For a start, Joe is easily lost in daydreams or work-related thoughts from the reality at hand. From the first page he is challenging his own memory. Did it happen the way he describes? He knows certain details conflict with other witness accounts gathered by the police and Clarissa’s memory. He says, “I’m holding back, delaying the information. I’m lingering in the prior moment because it was a time when other outcomes were still possible.”

Joe is a freelance science writer, a successful one, but also a man who feels that he made a mistake leaving research behind, so he is not entirely happy with where he is. He loves Clarissa unreservedly but she is unable to have children, which has always been a huge source of pain for them both. It’s a set-up that allows pure happiness to fall apart very quickly.

Through a psychological thriller framework, McEwan examines relationship love, parental love, religious love (though only at the extreme end), the love shared in friendship, sibling love (quite briefly) and obsessive love. It also examines a few forms of psychological instability, from the uncertainties of grief through to a far more troubling example.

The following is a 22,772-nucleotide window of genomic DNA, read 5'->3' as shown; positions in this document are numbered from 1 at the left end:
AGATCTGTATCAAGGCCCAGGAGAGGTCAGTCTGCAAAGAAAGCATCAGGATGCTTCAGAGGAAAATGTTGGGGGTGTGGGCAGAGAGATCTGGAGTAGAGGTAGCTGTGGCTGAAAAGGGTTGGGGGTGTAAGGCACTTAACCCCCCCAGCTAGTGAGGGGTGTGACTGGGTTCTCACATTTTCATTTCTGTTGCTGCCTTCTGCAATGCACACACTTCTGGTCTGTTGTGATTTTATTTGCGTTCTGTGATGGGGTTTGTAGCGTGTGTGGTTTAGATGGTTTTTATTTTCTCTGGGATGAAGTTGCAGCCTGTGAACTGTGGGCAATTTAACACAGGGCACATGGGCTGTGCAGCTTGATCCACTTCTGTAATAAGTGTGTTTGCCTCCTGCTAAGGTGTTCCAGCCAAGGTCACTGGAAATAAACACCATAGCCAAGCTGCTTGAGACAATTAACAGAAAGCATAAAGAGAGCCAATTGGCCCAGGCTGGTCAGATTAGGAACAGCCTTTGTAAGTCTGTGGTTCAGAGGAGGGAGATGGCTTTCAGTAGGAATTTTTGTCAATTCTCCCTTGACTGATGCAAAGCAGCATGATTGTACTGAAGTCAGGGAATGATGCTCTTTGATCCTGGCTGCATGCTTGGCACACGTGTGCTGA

McEwan writes well and keeps the possibilities open as he carries us along to the climax. In true thriller style, the augurs are all there that something is coming, but as a literary novel you know that the actual ending may be a more mundane realisation of truth.

I didn’t greatly like Joe. He is a bit dismissive of Clarissa, even condescending at times. While he has acquired tidbits of knowledge from far outside his original physics training, he seems to assume Clarissa’s only interests are her scholarly work on Keats, and children. I’m not sure if this is a failing of the character or of McEwan. Certainly, neither of the other female characters comes off well from Joe’s descriptions either. One is a widow too distracted by her loss to pay attention to her children, the other essentially a bimbo. I hope the problem is Joe’s.

Interestingly, although this all sounds plot-driven, despite having watched the film made of this book a few years back, I could not remember where it was going. Perhaps that’s just my memory, or the film was somehow incoherent, but perhaps it is because this book is sneakily about the writing after all: “What idiocy, to be racing into this story and its labyrinths, sprinting away from our happiness.”

First published 1997 by Jonathan Cape.

Sunday Salon: Happiness

The Sunday Salon

For no special reason and after a bit of a rubbish week, today I am feeling good. Really truly happy. Which is nice.